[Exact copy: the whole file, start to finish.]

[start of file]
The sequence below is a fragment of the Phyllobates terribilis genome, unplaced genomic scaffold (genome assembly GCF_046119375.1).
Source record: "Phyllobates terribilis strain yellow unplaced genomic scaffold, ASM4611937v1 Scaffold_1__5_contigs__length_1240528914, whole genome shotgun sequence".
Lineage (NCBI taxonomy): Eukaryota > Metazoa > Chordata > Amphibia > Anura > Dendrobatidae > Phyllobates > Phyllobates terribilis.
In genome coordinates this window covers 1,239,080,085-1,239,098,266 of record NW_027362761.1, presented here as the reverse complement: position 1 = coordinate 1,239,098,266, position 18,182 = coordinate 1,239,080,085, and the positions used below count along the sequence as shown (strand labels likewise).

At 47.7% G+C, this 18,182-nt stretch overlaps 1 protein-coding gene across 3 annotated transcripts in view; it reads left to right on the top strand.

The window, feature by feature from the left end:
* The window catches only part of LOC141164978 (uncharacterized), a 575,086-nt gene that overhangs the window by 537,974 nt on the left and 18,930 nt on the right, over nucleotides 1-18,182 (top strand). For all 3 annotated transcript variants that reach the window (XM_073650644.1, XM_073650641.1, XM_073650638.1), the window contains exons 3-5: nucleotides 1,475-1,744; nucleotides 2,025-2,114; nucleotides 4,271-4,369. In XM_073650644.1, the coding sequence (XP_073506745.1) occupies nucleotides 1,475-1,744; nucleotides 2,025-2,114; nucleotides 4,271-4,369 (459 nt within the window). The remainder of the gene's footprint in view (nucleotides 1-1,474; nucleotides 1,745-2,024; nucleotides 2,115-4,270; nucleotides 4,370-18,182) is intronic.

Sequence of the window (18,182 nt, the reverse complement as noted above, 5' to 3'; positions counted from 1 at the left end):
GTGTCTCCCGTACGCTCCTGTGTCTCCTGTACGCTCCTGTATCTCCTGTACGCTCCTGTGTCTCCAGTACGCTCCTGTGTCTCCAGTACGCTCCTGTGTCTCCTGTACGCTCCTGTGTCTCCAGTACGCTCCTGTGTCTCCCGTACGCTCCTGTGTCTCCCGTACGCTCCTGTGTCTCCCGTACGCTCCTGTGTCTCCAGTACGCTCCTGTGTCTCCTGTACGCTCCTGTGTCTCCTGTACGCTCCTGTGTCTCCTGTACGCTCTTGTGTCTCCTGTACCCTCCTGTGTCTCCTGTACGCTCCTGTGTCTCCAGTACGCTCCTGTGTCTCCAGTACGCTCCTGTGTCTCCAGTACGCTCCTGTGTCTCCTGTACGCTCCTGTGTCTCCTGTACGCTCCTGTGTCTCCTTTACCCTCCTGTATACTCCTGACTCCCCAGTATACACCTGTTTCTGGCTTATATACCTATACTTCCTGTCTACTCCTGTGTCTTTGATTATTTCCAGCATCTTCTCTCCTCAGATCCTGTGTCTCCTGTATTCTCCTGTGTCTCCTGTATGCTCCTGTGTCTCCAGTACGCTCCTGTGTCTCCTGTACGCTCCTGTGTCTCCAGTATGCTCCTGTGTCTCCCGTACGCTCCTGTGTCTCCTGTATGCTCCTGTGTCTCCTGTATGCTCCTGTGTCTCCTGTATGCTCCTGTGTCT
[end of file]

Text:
The sequence below is a fragment of the Phyllobates terribilis genome, unplaced genomic scaffold (genome assembly GCF_046119375.1).
Source record: "Phyllobates terribilis strain yellow unplaced genomic scaffold, ASM4611937v1 Scaffold_1__5_contigs__length_1240528914, whole genome shotgun sequence".
Lineage (NCBI taxonomy): Eukaryota > Metazoa > Chordata > Amphibia > Anura > Dendrobatidae > Phyllobates > Phyllobates terribilis.
In genome coordinates this window covers 1,239,080,085-1,239,098,266 of record NW_027362761.1, presented here as the reverse complement: position 1 = coordinate 1,239,098,266, position 18,182 = coordinate 1,239,080,085, and the positions used below count along the sequence as shown (strand labels likewise).

At 47.7% G+C, this 18,182-nt stretch overlaps 1 protein-coding gene across 3 annotated transcripts in view; it reads left to right on the top strand.

The window, feature by feature from the left end:
* The window catches only part of LOC141164978 (uncharacterized), a 575,086-nt gene that overhangs the window by 537,974 nt on the left and 18,930 nt on the right, over nucleotides 1-18,182 (top strand). For all 3 annotated transcript variants that reach the window (XM_073650644.1, XM_073650641.1, XM_073650638.1), the window contains exons 3-5: nucleotides 1,475-1,744; nucleotides 2,025-2,114; nucleotides 4,271-4,369. In XM_073650644.1, the coding sequence (XP_073506745.1) occupies nucleotides 1,475-1,744; nucleotides 2,025-2,114; nucleotides 4,271-4,369 (459 nt within the window). The remainder of the gene's footprint in view (nucleotides 1-1,474; nucleotides 1,745-2,024; nucleotides 2,115-4,270; nucleotides 4,370-18,182) is intronic.

Sequence of the window (18,182 nt, the reverse complement as noted above, 5' to 3'; positions counted from 1 at the left end):
GTGTCTCCCGTACGCTCCTGTGTCTCCTGTACGCTCCTGTATCTCCTGTACGCTCCTGTGTCTCCAGTACGCTCCTGTGTCTCCAGTACGCTCCTGTGTCTCCTGTACGCTCCTGTGTCTCCAGTACGCTCCTGTGTCTCCCGTACGCTCCTGTGTCTCCCGTACGCTCCTGTGTCTCCCGTACGCTCCTGTGTCTCCAGTACGCTCCTGTGTCTCCTGTACGCTCCTGTGTCTCCTGTACGCTCCTGTGTCTCCTGTACGCTCTTGTGTCTCCTGTACCCTCCTGTGTCTCCTGTACGCTCCTGTGTCTCCAGTACGCTCCTGTGTCTCCAGTACGCTCCTGTGTCTCCAGTACGCTCCTGTGTCTCCTGTACGCTCCTGTGTCTCCTGTACGCTCCTGTGTCTCCTTTACCCTCCTGTATACTCCTGACTCCCCAGTATACACCTGTTTCTGGCTTATATACCTATACTTCCTGTCTACTCCTGTGTCTTTGATTATTTCCAGCATCTTCTCTCCTCAGATCCTGTGTCTCCTGTATTCTCCTGTGTCTCCTGTATGCTCCTGTGTCTCCAGTACGCTCCTGTGTCTCCTGTACGCTCCTGTGTCTCCAGTATGCTCCTGTGTCTCCCGTACGCTCCTGTGTCTCCTGTATGCTCCTGTGTCTCCTGTATGCTCCTGTGTCTCCTGTATGCTCCTGTGTCT